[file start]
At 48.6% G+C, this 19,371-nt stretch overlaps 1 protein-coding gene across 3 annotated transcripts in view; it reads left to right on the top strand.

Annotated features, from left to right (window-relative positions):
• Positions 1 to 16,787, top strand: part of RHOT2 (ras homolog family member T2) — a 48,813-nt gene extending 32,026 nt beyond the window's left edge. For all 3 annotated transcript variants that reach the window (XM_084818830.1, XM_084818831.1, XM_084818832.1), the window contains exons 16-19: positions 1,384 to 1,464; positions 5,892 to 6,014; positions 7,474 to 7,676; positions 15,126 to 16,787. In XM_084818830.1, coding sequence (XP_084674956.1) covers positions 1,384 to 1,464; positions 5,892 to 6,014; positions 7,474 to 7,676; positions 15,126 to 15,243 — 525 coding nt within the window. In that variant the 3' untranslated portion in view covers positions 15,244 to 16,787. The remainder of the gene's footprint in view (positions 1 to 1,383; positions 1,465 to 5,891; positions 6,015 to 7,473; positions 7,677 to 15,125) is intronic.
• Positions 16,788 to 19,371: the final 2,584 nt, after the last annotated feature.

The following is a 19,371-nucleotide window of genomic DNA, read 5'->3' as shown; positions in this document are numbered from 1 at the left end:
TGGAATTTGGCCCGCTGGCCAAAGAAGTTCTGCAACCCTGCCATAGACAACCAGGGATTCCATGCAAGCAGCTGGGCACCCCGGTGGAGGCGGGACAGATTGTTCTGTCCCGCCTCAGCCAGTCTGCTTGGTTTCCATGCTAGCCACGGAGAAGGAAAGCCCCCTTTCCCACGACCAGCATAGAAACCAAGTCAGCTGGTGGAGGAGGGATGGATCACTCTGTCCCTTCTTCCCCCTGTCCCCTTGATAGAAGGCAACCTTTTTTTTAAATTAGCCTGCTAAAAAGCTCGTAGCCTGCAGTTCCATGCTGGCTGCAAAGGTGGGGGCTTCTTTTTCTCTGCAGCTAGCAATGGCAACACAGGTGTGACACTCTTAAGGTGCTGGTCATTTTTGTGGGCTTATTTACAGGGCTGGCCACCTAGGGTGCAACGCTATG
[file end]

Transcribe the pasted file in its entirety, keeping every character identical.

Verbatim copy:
At 48.6% G+C, this 19,371-nt stretch overlaps 1 protein-coding gene across 3 annotated transcripts in view; it reads left to right on the top strand.

Annotated features, from left to right (window-relative positions):
• Positions 1 to 16,787, top strand: part of RHOT2 (ras homolog family member T2) — a 48,813-nt gene extending 32,026 nt beyond the window's left edge. For all 3 annotated transcript variants that reach the window (XM_084818830.1, XM_084818831.1, XM_084818832.1), the window contains exons 16-19: positions 1,384 to 1,464; positions 5,892 to 6,014; positions 7,474 to 7,676; positions 15,126 to 16,787. In XM_084818830.1, coding sequence (XP_084674956.1) covers positions 1,384 to 1,464; positions 5,892 to 6,014; positions 7,474 to 7,676; positions 15,126 to 15,243 — 525 coding nt within the window. In that variant the 3' untranslated portion in view covers positions 15,244 to 16,787. The remainder of the gene's footprint in view (positions 1 to 1,383; positions 1,465 to 5,891; positions 6,015 to 7,473; positions 7,677 to 15,125) is intronic.
• Positions 16,788 to 19,371: the final 2,584 nt, after the last annotated feature.

The following is a 19,371-nucleotide window of genomic DNA, read 5'->3' as shown; positions in this document are numbered from 1 at the left end:
TGGAATTTGGCCCGCTGGCCAAAGAAGTTCTGCAACCCTGCCATAGACAACCAGGGATTCCATGCAAGCAGCTGGGCACCCCGGTGGAGGCGGGACAGATTGTTCTGTCCCGCCTCAGCCAGTCTGCTTGGTTTCCATGCTAGCCACGGAGAAGGAAAGCCCCCTTTCCCACGACCAGCATAGAAACCAAGTCAGCTGGTGGAGGAGGGATGGATCACTCTGTCCCTTCTTCCCCCTGTCCCCTTGATAGAAGGCAACCTTTTTTTTAAATTAGCCTGCTAAAAAGCTCGTAGCCTGCAGTTCCATGCTGGCTGCAAAGGTGGGGGCTTCTTTTTCTCTGCAGCTAGCAATGGCAACACAGGTGTGACACTCTTAAGGTGCTGGTCATTTTTGTGGGCTTATTTACAGGGCTGGCCACCTAGGGTGCAACGCTATG